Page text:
The arrival of General Wrangel’s fleet from Odessa in 1920 dramatically changed the face of Constantinople. Until its eventual closure in 2011, the tenacity and resilience of the famous restaurant Rejans gave the false sense that the city’s Russian colonisation had happened only recently – not almost a century ago. People who remember Istanbul in the 1960s repeat the familiar lore of ballerinas, concert musicians and Tolstoyan princesses working behind the tills at Rejans. The story of the Western sophisticate, passing through Constantinople, who is moved to tears when he recognises his waitress as a grande dame of St Petersburg society he had known in Paris before the war is a staple of Beyoğlu mythology.
The reality of the Russian exodus was far grimmer than such fairy tales. Of the 150,000 émigrés who made their way through the city, 30,000 were still there in 1922. Half were destitute, fed by relief agencies; the other half found jobs however and wherever possible. Constantinople Today, a book published in 1921, related: “Russian refugees are everywhere, selling flowers, kewpie dolls, oil paintings of Constantinople, cakes and trinkets, books and newspapers printed in Russian. They sleep in the open streets and on the steps of the mosques.
For help in writing this article Thomas Roueché would like to thank Carole Woodall of Colorado University, author of a forthcoming book, ‘The Decadent Modern: Cocaine, Jazz, and the Charleston in 1920s Istanbul’. Thomas Roueché: firstname.lastname@example.org
For 700 years, the European quarter was home to Genoese, Jews, Greeks and many others. Norman Stone charts the district’s changing fortunes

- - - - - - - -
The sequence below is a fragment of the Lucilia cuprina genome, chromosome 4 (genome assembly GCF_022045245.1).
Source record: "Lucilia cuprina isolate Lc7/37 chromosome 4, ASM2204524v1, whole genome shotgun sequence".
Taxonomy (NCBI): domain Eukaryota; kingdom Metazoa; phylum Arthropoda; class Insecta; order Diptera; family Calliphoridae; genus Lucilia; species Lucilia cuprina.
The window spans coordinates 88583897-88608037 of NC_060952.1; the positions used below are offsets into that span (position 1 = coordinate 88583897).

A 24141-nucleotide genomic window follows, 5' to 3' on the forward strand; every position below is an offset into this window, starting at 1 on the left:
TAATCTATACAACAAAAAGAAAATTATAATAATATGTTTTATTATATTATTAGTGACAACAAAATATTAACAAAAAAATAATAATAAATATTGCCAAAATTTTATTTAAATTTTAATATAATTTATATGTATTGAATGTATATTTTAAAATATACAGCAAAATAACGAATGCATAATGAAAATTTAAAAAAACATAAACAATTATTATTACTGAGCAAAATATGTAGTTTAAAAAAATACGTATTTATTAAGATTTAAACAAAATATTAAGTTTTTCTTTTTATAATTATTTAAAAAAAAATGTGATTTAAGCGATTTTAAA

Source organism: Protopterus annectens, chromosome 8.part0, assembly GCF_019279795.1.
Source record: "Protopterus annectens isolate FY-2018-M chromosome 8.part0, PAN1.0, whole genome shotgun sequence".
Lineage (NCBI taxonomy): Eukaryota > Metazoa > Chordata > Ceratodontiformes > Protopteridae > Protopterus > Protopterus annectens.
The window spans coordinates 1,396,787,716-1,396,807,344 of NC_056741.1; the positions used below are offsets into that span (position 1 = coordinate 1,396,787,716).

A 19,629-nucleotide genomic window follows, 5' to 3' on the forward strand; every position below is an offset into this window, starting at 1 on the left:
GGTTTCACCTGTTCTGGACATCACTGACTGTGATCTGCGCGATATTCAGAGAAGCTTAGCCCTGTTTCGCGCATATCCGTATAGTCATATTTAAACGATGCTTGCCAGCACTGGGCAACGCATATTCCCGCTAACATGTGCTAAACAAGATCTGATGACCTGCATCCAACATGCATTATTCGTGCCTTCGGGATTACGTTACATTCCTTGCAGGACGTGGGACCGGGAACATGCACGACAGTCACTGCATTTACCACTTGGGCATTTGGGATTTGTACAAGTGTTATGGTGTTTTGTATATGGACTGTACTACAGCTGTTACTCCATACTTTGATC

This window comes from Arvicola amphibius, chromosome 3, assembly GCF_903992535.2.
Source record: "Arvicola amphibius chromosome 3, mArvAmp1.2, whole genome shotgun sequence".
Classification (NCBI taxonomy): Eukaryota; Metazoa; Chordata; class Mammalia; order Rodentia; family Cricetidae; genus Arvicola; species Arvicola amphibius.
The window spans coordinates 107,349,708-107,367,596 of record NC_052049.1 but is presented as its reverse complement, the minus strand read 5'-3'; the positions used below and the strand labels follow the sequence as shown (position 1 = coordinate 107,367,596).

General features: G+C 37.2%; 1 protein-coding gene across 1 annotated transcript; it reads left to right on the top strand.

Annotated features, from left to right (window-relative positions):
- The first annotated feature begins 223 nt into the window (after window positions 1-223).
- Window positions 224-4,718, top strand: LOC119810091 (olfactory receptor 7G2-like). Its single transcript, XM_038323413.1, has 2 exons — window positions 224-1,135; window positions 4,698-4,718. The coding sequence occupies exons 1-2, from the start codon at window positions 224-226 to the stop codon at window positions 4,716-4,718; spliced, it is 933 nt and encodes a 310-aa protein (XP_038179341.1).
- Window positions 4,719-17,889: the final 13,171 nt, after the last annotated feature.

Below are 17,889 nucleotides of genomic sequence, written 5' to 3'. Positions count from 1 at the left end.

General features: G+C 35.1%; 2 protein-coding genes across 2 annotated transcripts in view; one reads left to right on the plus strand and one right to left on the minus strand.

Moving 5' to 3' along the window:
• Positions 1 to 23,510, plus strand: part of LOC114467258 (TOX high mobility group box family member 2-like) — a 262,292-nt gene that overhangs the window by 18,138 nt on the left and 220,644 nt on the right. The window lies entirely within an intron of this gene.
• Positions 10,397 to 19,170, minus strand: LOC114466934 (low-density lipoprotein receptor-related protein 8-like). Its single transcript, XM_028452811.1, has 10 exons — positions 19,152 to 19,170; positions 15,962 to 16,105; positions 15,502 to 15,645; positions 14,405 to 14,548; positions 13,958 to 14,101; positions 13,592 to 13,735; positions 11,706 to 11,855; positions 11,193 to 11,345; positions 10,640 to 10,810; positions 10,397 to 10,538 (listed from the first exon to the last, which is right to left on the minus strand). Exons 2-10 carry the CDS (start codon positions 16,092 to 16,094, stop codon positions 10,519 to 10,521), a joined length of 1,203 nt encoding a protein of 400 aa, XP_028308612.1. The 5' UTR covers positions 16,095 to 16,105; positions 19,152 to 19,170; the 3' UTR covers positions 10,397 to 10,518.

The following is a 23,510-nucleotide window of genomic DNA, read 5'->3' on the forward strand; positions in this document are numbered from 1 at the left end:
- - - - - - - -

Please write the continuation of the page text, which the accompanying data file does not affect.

Maureen Freely recalls the artists and writers who enlivened her childhood with their flamboyant bravado and unspoken sadness
In the very thick of the city, with its fret and fuss, belching traffic and urban sprawl, lies a glade scented with linden blossoms. Here the young Sultan Abdülmecid built a jewel of a palace, grand but tiny, which is still a green oasis and place of escape. By Berrin Torolsan
Until the 20th century, visitors would sail serenely into Istanbul to disembark opposite the Topkapi. After this spectacular start, reality would set in. By David Barchard
For more than two centuries the Ottomans were obsessed by the elegance of the tulip and grew over 3,000 varieties, each characterised by almond-shaped petals drawn out into an exaggerated taper.
With its hundreds of different shapes, pasta is today one of the most widely consumed and enjoyed of all the staples
Across the Golden Horn from the Topkapı and the bazaars is the European City, where fortunes have for centuries been made and lost.
Patricia Daunt extols the palatial embassiess that adorn the heights of old Pera. Photographs by Brian McKee
As the old European quarters flourished in their seclusion, Sultan Abdülmecid had a dream – and expanded to the east
The Sakip Sabanci Museum has just celebrated 600 years of diplomatic relations between Poland and Turkey. Jason Goodwin finds deep-rooted affinities between the two countries
John Carswell introduces the mesmerising entries in this year’s Ancient and Modern Prize for original research
With 19th-century Istanbul in thrall to the music of Italy, an extraordinary theatre was born, the creation of one rather ‘odd character’. Emre Aracı tells a tale of comedy and tragedy